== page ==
Abandoned dog seconds away from being put to sleep… then a stroke of luck saved him

He’s just two years old, but Pumpkin’s short life was set to end.

The pocket bully was heartlessly abandoned by his owner and tied to the gates of a council-run dog pound.

Under the care of the kennels, he was unexplainably rapidly losing weight – he’d come in at 30 kilos and dropped to just 15 within a few months.

“The staff suspected he had cancer,” explained vet Dr Sharon Williams, the founder of Celandine Wood Animal Rescue (CWAR). “But council-run pounds often can’t afford veterinary care so he was booked in for euthanasia.”

Sharon had agreed to save another dog due to be put to sleep from the same pound and she got a message from its staff to ask if she could also take Pumpkin.

“I phoned the woman and said ‘Yes, we can take Pumpkin’. But she said, ‘Oh, you’re too late. They’ve just sedated him and they’re now putting him to sleep’.”

Sharon felt sick knowing she’d not been able to save him. “I’d been out cleaning my yard when I was texted about saving Pumpkin.

“My heart sank, knowing that if I’d have just seen the text a few minutes before he would still be alive.”

But then Sharon’s phone rang again. “She said, ‘The vet can’t find a vein. Can you still take him?’”

Sharon and a CWAR volunteer Paul jumped into her car and drove five hours to pick Pumpkin up. “He was in a cold office, lying on a stone floor and he had a little pumpkin-coloured jumper on him, which is where we got the name from, because he was actually called George.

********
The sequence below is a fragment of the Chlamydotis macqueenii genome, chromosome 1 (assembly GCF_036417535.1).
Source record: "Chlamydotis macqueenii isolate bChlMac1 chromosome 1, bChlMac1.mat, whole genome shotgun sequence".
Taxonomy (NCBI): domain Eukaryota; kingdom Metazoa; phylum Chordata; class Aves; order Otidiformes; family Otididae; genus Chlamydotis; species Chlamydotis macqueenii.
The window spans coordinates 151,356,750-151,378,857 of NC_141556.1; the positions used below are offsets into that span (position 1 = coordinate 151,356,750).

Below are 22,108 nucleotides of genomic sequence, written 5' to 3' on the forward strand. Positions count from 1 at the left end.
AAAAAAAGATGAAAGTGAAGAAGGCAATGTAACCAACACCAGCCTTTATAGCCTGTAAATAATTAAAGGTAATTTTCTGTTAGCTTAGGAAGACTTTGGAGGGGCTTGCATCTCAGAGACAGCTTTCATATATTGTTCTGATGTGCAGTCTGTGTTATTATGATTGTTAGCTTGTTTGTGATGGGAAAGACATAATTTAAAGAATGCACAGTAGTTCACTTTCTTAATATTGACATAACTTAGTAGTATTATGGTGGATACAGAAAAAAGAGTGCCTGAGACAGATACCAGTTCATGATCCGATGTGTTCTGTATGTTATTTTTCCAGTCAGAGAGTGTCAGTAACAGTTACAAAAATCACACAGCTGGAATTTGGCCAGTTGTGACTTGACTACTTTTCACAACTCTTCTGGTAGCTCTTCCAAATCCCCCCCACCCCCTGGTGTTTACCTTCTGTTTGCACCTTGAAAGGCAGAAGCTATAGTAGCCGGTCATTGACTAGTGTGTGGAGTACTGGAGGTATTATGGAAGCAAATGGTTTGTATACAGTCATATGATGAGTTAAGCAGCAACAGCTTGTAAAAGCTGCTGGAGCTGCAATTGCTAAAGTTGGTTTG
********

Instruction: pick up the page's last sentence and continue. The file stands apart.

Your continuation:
“Although he was totally emaciated and looked tired, sad and ill, he wagged his tail when he saw us. You could just tell he just wanted to be loved.”

Sharon had blood tests and a specialist ultrasound scan done which ruled out cancer.

Suspecting he may have food allergies, she put him on a specialist hypoallergenic diet and he soon began putting on weight. “Within weeks of the special diet, he was like a different dog. He was thriving and full of life.”

With a second chance at life, Pumpkin has now found his forever home. “One of our dog walkers took a shine to him, and she wanted to foster him,” said Sharon. “Then she decided to keep him.

“His new owners take him for long hikes in the countryside, which he loves. He even has a wife, Ginny the miniature dachshund.

“He just loves people and is always happy when snuggled next to someone on the sofa.”

CWAR is facing closure unless it raises £500,000 to set up new premises. They must vacate their shelter by 14 June because the landowner is selling up.

The Merseyside-based rescue currently has 50 dogs in its care and also takes in cats and wildlife from Merseyside and beyond.

CWAR was born after Sharon began taking animals home with her which had been brought in for euthanisation for no good reason.

She plans to build a facility that will quadruple the amount of rescue spaces so they can save many more animals.

“Pumpkin was one of the lucky ones,” she said. “But the reality is that the UK rescue system is at breaking point.

“I get around 10 requests a day to save desperate animals in need and we have to say no because we are full. The majority of rescues up and down the country are full to bursting. That leaves so many animals with nowhere to go.

“Celandine is run entirely by volunteers, who juggle rescue work with their jobs and family commitments.

“We are all so heartbroken when we have to say no and we’re all passionate about growing the rescue. We want to be able to say yes to every animal we’re asked to save.”

Sharon is appealing for people’s help to grow the rescue. “We fundraise, but then with tests, medications and food, often one dog can cost thousands, and it wipes our funds out.

“We really need people who care about animals to help us so we can help them.

“Can you donate? Can you fundraise for us? Are you a business that can adopt us as your charity of the year? We’d be so grateful for the support.”

To donate to CWAR, visit the GoFundMe here.

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